If you are like me, you've probably watched clips of some of the best athletes in world, shook your head, and audibly questioned, "HOW???"
The amazing feats that human beings are able to achieve using their bodies are often mind-boggling. How can Usain Bolt run THAT FAST?? Is Michael Phelps 90% dolphin? Isn't it cruel and unusual punishment to have a mere mortal face Serena Williams on the tennis court? In a bar fight with 50 men and Ronda Rousey, you're telling me you wouldn't rather fight any one of those 50 men than have Rousey smash your face in and pop your shoulder out of its socket?
These top tier athletes seem so far advanced that no one else could ever reach their level. However, they all, at one time, could not yet reach their own current levels. It took PROGRESSION.
The most beautiful thing about fitness is that the (as I am deciding to call it right now) Law of Progression applies to everyone! If you take your progression far enough, you too can become a top athlete. That's a fact.
Progression performed properly (<-- who else loves alliteration?) is the key to fitness success. I'm going to give you a very simple example of a progression below so you can see what I mean. At a certain point, progressions CAN, not that they have to, become complicated. Let's keep it simple though.
- Today I can run 1 mile outside before I have to stop.
- The next few times I run, I'm going to run 1 mile until I don't have to stop at the 1 mile mark
- Once I've passed 1 mile, I'm going to run 1.5 miles until I can do that without having to stop
- Once I've passed 1.5 miles, I'm going to aim for 2 until I can do that without having to stop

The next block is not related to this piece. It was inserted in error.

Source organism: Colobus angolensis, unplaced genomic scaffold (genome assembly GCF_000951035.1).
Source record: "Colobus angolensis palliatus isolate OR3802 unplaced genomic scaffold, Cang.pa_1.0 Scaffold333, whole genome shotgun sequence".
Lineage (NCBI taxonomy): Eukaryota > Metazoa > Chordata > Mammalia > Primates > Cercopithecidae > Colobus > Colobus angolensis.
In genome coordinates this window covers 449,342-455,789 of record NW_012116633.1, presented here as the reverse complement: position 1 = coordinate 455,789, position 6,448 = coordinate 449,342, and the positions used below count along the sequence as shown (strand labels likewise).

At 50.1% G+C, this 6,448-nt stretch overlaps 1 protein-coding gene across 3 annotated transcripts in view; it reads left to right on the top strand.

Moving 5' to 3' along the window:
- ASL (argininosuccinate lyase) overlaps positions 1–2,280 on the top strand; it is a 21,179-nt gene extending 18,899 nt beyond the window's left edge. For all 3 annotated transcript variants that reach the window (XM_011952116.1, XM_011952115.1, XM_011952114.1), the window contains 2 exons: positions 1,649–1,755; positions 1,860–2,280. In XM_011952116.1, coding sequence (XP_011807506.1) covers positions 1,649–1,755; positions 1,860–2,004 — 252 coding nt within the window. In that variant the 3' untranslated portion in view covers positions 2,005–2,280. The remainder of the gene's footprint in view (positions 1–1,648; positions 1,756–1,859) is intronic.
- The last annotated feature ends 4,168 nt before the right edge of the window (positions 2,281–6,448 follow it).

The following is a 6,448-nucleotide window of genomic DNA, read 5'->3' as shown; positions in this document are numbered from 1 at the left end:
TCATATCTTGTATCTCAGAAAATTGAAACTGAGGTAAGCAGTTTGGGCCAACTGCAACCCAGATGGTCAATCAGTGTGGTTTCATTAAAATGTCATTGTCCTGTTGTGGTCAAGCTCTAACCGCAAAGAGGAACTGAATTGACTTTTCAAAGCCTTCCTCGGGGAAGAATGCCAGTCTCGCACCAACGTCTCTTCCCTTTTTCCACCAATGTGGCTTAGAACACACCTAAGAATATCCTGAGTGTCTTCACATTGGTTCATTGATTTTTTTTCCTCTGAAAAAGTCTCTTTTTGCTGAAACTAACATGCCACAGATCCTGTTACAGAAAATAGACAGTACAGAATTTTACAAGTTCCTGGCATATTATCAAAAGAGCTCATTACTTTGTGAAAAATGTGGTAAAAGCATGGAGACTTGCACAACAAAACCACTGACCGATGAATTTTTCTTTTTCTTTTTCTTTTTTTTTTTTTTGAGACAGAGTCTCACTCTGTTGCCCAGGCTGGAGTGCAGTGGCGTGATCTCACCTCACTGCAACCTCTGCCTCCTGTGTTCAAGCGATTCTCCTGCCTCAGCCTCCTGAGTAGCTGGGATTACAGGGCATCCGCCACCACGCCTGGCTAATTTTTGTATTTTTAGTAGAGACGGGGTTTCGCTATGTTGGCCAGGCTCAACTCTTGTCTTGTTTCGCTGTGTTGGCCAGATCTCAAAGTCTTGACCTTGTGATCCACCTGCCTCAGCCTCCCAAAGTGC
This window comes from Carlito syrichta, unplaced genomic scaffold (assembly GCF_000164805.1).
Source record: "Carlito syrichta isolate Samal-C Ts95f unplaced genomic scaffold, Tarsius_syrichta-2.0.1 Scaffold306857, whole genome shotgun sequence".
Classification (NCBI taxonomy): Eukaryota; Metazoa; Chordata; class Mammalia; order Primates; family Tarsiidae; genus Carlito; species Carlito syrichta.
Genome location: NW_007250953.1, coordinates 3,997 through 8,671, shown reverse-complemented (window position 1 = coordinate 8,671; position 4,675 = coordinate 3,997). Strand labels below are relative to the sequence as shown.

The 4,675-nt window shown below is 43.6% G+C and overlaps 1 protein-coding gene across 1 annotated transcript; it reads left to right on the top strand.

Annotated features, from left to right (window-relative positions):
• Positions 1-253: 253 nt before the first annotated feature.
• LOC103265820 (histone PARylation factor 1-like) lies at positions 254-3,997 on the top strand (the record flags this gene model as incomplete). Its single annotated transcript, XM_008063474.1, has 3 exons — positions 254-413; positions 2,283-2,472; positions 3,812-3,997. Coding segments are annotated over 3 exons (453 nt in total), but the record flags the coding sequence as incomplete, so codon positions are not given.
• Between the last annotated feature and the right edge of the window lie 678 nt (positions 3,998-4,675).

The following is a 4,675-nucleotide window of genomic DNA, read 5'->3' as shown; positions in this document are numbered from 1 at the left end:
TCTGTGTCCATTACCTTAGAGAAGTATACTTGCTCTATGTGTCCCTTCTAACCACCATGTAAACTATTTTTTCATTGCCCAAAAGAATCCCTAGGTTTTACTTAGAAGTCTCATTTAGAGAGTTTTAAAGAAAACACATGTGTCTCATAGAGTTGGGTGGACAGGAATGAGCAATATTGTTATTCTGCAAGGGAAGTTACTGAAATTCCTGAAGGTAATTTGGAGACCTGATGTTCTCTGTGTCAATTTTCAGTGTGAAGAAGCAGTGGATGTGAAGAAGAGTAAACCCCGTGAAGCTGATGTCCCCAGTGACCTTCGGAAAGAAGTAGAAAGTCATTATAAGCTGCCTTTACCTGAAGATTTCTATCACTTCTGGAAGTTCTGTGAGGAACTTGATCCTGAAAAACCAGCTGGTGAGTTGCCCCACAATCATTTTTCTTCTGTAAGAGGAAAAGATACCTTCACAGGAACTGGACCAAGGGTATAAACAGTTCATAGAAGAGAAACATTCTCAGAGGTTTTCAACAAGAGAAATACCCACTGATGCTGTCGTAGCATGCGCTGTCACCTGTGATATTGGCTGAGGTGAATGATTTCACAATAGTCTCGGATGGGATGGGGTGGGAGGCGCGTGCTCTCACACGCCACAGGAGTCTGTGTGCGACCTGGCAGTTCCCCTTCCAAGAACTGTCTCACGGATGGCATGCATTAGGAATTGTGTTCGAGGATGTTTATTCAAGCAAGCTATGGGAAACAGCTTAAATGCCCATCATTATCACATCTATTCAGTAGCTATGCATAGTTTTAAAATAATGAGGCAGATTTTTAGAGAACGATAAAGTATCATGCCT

Here's another example:
- Yesterday I squatted 135lbs 7x with good form
- The next time I squat, I'm going to see if I can hit 8 reps of 135lbs
- If I can get 8 solid reps of 135lbs, I'll try for 9.
- When I get 9 reps of 135lbs with good form, I'll aim for 10 the next time.
- I can now do 10 reps of 135lbs with good form. Now I want to see if I can do 140lbs 5x
And on and on and on it goes. Progression. The same could be done with push ups, pull ups, squats, deadlifts, bench press, and every other exercise in existence.
Because I know a lot of people are reading, but not quite taking in this information, let me appeal to your every sense of over-the-top logic and reason with the following two examples.
1: Trying to do 1 rep at 300lb on the bench press when your previous best 1RM ever is 280, achieved 5 days ago, is like taking 6 shots of tequila in a row because you did 2 last weekend. Good luck with that.
2: Going out to do a 15 mile run when your longest previous run ever was 8 miles is like smacking your head against a brick wall several times with tremendous effort. Sure, you might not get hurt on your 15 mile run...and you might not get a concussion from smacking your head against the wall...both are pretty dumb though.
While those examples may be extreme, that's how you should think about it!
The key to properly progressing, and the part that SO MANY PEOPLE MESS UP, is taking the next step WHEN and ONLY WHEN your body is ready. Skipping steps will almost certainly result in bad form, less efficient exercise, and injury.
It's not "Sexy Fitness". It's not. Following a proper progression may not pay off in the form of super cooooool instagram posts for years to come. You won't get jacked overnight. Your fastest mile may not drop by 1 minute in a month. Forget about how things Look or Feel. Focus on what things ARE and plan to perform proper progressions (<-- now I'm just abusing alliteration).
If you follow a proper fitness progression, I promise, you will continue to see results.
For a customized OCR Training Program that properly progresses you to greater levels of fitness, check out Trio Fitness OCR Training Programs.
Joel Hayes (Author)